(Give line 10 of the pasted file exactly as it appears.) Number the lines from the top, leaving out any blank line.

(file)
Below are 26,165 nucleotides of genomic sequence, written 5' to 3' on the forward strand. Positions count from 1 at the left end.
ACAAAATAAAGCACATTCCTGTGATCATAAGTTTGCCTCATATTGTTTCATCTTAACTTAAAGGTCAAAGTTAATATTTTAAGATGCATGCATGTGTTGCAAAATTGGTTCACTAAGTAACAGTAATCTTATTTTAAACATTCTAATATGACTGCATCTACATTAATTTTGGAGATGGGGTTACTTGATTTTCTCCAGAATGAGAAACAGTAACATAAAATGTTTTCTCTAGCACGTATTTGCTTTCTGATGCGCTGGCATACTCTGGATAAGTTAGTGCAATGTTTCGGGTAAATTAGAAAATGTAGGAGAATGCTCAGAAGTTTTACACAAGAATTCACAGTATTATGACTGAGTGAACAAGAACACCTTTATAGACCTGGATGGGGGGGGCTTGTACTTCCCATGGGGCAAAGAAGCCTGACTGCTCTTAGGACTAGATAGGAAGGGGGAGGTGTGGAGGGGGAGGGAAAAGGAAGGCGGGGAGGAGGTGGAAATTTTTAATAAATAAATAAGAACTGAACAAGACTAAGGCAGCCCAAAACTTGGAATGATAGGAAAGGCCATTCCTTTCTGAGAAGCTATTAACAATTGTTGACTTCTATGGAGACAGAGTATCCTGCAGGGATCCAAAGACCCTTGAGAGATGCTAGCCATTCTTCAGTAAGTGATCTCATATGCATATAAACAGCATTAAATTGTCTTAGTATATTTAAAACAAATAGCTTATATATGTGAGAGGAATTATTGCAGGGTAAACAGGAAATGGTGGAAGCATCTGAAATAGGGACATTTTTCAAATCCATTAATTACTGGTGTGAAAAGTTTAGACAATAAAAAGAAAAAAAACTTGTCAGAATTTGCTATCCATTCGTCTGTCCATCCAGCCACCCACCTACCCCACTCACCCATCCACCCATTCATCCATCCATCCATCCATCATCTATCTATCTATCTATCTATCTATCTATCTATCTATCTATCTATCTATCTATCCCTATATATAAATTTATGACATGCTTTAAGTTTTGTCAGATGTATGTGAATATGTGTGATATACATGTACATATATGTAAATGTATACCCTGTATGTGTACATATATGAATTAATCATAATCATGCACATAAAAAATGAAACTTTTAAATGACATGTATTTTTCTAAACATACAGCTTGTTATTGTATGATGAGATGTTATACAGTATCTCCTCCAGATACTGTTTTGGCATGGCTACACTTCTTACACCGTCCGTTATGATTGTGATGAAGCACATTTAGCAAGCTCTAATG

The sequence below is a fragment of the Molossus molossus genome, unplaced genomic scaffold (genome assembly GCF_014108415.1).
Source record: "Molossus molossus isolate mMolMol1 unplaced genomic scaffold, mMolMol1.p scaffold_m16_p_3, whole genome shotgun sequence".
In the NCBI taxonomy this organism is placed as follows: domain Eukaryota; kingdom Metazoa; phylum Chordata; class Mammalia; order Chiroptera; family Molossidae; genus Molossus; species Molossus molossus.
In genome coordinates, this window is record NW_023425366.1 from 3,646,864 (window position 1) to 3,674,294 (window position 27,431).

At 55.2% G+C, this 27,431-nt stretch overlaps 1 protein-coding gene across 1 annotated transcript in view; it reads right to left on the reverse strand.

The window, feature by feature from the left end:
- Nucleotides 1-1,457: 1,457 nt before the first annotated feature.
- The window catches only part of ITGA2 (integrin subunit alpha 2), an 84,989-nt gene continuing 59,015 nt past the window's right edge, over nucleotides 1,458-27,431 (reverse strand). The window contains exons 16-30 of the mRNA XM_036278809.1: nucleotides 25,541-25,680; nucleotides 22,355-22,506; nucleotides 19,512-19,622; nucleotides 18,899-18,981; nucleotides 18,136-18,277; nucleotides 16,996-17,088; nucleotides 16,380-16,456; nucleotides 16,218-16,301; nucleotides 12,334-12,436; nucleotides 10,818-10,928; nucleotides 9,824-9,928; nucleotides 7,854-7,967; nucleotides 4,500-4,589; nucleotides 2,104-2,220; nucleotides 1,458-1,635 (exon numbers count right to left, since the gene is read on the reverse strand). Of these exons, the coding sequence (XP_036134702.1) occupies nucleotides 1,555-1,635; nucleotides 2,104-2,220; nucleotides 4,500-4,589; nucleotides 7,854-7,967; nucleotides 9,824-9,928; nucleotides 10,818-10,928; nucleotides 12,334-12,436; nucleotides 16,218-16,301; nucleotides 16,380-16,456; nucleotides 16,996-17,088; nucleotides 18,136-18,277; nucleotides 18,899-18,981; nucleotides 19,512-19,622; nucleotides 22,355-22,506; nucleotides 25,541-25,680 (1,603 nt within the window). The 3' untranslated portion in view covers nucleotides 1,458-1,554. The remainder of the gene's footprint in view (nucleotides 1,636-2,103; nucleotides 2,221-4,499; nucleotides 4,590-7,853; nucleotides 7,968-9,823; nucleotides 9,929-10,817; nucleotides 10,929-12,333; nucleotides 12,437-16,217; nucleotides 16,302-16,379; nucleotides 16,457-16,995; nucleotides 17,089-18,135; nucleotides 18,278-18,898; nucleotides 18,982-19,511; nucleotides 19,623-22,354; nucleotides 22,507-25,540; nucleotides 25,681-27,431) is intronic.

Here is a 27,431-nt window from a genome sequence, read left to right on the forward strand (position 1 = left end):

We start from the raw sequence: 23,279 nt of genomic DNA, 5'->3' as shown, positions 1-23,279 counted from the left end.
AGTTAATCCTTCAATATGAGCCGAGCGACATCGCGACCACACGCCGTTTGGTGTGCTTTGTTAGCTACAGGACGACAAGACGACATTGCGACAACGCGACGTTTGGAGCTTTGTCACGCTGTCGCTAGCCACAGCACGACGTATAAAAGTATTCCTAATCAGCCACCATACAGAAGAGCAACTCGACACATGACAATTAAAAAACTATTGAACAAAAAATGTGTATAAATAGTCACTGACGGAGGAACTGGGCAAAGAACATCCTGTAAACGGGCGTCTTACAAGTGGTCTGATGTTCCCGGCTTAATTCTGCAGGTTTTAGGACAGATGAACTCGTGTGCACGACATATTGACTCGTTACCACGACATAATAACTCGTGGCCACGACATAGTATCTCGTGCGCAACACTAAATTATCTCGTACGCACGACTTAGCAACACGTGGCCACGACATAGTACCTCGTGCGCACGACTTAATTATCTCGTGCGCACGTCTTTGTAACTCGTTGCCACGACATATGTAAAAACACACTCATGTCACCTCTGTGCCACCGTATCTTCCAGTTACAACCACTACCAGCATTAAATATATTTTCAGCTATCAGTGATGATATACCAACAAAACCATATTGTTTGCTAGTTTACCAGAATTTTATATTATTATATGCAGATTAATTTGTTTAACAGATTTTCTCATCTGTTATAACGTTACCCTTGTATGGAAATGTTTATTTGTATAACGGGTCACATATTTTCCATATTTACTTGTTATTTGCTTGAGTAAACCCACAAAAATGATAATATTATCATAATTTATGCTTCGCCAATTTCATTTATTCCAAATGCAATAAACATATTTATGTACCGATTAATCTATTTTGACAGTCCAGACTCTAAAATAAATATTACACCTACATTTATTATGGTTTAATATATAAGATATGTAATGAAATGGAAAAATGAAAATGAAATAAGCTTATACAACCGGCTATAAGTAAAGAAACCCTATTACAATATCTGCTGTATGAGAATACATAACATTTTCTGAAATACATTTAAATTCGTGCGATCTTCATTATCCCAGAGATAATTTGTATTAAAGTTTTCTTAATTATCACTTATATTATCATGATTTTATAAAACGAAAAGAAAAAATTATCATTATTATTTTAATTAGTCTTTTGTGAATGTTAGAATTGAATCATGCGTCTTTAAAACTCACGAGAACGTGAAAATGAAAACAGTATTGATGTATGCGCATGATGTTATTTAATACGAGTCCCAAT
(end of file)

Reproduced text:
- The window catches only part of ITGA2 (integrin subunit alpha 2), an 84,989-nt gene continuing 59,015 nt past the window's right edge, over nucleotides 1,458-27,431 (reverse strand). The window contains exons 16-30 of the mRNA XM_036278809.1: nucleotides 25,541-25,680; nucleotides 22,355-22,506; nucleotides 19,512-19,622; nucleotides 18,899-18,981; nucleotides 18,136-18,277; nucleotides 16,996-17,088; nucleotides 16,380-16,456; nucleotides 16,218-16,301; nucleotides 12,334-12,436; nucleotides 10,818-10,928; nucleotides 9,824-9,928; nucleotides 7,854-7,967; nucleotides 4,500-4,589; nucleotides 2,104-2,220; nucleotides 1,458-1,635 (exon numbers count right to left, since the gene is read on the reverse strand). Of these exons, the coding sequence (XP_036134702.1) occupies nucleotides 1,555-1,635; nucleotides 2,104-2,220; nucleotides 4,500-4,589; nucleotides 7,854-7,967; nucleotides 9,824-9,928; nucleotides 10,818-10,928; nucleotides 12,334-12,436; nucleotides 16,218-16,301; nucleotides 16,380-16,456; nucleotides 16,996-17,088; nucleotides 18,136-18,277; nucleotides 18,899-18,981; nucleotides 19,512-19,622; nucleotides 22,355-22,506; nucleotides 25,541-25,680 (1,603 nt within the window). The 3' untranslated portion in view covers nucleotides 1,458-1,554. The remainder of the gene's footprint in view (nucleotides 1,636-2,103; nucleotides 2,221-4,499; nucleotides 4,590-7,853; nucleotides 7,968-9,823; nucleotides 9,929-10,817; nucleotides 10,929-12,333; nucleotides 12,437-16,217; nucleotides 16,302-16,379; nucleotides 16,457-16,995; nucleotides 17,089-18,135; nucleotides 18,278-18,898; nucleotides 18,982-19,511; nucleotides 19,623-22,354; nucleotides 22,507-25,540; nucleotides 25,681-27,431) is intronic.